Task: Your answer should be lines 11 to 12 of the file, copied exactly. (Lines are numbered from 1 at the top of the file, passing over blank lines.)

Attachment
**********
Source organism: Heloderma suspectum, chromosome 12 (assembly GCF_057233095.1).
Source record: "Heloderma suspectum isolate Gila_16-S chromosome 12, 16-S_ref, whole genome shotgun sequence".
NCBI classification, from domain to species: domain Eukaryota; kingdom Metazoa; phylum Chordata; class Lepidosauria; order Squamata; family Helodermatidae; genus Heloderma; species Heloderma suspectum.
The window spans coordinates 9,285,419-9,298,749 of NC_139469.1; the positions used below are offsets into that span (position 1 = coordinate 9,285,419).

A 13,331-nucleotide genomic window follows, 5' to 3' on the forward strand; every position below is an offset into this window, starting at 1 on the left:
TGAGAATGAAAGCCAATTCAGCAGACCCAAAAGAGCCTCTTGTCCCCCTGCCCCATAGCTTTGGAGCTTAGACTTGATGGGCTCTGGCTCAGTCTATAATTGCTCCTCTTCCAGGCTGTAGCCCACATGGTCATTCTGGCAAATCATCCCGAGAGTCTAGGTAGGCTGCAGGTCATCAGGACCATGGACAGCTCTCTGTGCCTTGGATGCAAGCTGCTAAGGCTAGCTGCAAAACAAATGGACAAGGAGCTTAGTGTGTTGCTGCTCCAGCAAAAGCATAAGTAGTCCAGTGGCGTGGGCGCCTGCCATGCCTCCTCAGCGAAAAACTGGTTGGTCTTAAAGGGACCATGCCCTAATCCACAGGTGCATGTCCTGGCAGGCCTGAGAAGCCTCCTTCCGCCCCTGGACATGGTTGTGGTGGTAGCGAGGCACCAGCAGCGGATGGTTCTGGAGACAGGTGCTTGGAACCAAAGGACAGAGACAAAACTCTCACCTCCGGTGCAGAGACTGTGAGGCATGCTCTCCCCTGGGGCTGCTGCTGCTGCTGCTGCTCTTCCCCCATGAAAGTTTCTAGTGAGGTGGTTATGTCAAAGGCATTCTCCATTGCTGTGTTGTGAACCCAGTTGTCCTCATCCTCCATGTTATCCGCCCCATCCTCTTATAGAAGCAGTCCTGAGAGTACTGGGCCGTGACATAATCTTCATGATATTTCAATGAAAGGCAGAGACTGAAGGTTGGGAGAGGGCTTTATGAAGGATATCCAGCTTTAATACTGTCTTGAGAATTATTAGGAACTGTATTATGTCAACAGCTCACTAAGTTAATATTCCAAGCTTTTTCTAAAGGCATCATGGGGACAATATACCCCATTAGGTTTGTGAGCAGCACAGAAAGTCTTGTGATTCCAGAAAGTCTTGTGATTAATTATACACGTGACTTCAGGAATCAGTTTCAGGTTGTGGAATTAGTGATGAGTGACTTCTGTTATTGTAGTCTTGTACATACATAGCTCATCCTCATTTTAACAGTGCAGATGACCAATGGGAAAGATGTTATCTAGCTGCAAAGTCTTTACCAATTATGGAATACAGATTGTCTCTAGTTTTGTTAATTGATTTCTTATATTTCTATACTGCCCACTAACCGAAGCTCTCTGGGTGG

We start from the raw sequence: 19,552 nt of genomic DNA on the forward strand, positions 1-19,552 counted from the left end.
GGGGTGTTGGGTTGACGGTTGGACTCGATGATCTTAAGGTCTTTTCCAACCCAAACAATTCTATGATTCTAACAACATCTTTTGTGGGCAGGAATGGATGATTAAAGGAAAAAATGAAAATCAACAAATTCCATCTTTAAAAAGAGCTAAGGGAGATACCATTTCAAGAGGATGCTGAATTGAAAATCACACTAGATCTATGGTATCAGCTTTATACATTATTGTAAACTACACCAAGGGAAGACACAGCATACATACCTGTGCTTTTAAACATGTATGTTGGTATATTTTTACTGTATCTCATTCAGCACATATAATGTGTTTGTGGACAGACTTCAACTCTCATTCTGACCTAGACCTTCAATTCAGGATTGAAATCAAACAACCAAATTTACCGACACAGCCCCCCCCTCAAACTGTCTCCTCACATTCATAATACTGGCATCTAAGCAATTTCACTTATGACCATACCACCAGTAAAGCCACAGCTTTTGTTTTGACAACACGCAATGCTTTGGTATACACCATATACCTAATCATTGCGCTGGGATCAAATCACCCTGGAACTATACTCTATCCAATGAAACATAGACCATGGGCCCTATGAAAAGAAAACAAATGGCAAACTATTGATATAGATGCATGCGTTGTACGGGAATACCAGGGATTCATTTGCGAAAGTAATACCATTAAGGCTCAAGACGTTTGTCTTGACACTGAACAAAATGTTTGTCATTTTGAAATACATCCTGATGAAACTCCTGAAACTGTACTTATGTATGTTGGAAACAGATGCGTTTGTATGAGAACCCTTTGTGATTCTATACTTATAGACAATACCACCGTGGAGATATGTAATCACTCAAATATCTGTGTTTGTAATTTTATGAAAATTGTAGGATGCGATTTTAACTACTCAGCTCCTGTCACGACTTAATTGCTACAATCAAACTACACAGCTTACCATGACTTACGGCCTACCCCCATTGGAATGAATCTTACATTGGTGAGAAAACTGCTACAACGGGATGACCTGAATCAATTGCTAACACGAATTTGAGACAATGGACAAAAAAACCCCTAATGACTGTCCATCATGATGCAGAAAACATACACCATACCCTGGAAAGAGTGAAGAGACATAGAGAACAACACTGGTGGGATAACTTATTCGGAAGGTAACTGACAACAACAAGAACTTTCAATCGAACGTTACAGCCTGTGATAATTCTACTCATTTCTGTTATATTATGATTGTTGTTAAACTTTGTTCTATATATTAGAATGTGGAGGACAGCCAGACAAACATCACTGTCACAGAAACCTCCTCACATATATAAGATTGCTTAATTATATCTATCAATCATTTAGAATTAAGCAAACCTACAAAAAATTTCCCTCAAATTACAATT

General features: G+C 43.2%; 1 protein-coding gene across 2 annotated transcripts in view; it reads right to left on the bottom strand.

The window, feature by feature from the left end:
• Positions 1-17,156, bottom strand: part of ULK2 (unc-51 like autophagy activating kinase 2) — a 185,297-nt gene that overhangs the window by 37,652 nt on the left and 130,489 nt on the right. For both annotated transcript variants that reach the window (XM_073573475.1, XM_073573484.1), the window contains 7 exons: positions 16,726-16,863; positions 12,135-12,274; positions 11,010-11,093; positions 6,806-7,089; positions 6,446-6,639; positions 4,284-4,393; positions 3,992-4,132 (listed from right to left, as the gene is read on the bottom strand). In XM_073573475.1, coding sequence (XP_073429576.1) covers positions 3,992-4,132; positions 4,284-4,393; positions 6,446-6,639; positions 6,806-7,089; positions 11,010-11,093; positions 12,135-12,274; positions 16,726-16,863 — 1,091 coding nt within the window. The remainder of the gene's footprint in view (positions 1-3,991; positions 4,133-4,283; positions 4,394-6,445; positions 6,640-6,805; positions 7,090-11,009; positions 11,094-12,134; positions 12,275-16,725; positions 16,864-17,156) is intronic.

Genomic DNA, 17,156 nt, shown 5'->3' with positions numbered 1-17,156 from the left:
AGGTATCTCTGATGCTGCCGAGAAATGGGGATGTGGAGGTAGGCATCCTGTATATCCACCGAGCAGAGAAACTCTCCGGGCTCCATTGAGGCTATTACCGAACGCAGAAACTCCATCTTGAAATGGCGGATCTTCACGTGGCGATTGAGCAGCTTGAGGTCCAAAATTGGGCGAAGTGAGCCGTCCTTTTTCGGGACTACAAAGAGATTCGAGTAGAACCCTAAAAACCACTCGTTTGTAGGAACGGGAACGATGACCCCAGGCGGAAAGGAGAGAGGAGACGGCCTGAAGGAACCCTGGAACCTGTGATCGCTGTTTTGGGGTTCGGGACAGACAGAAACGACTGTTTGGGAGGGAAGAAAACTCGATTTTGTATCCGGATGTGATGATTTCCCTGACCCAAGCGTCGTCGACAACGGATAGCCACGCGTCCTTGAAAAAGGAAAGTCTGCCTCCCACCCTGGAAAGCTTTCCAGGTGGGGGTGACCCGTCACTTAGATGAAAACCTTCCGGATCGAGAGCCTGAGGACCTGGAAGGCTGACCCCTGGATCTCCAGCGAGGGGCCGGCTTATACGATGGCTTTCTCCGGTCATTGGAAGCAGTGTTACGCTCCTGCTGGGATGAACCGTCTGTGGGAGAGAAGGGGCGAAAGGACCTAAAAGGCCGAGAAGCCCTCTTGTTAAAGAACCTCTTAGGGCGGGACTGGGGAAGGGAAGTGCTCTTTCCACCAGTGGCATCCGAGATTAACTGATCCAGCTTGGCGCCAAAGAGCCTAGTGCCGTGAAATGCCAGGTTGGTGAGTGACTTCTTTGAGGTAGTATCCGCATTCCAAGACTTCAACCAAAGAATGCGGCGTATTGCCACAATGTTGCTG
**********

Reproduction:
• Positions 1-17,156, bottom strand: part of ULK2 (unc-51 like autophagy activating kinase 2) — a 185,297-nt gene that overhangs the window by 37,652 nt on the left and 130,489 nt on the right. For both annotated transcript variants that reach the window (XM_073573475.1, XM_073573484.1), the window contains 7 exons: positions 16,726-16,863; positions 12,135-12,274; positions 11,010-11,093; positions 6,806-7,089; positions 6,446-6,639; positions 4,284-4,393; positions 3,992-4,132 (listed from right to left, as the gene is read on the bottom strand). In XM_073573475.1, coding sequence (XP_073429576.1) covers positions 3,992-4,132; positions 4,284-4,393; positions 6,446-6,639; positions 6,806-7,089; positions 11,010-11,093; positions 12,135-12,274; positions 16,726-16,863 — 1,091 coding nt within the window. The remainder of the gene's footprint in view (positions 1-3,991; positions 4,133-4,283; positions 4,394-6,445; positions 6,640-6,805; positions 7,090-11,009; positions 11,094-12,134; positions 12,275-16,725; positions 16,864-17,156) is intronic.

Genomic DNA, 17,156 nt, shown 5'->3' with positions numbered 1-17,156 from the left: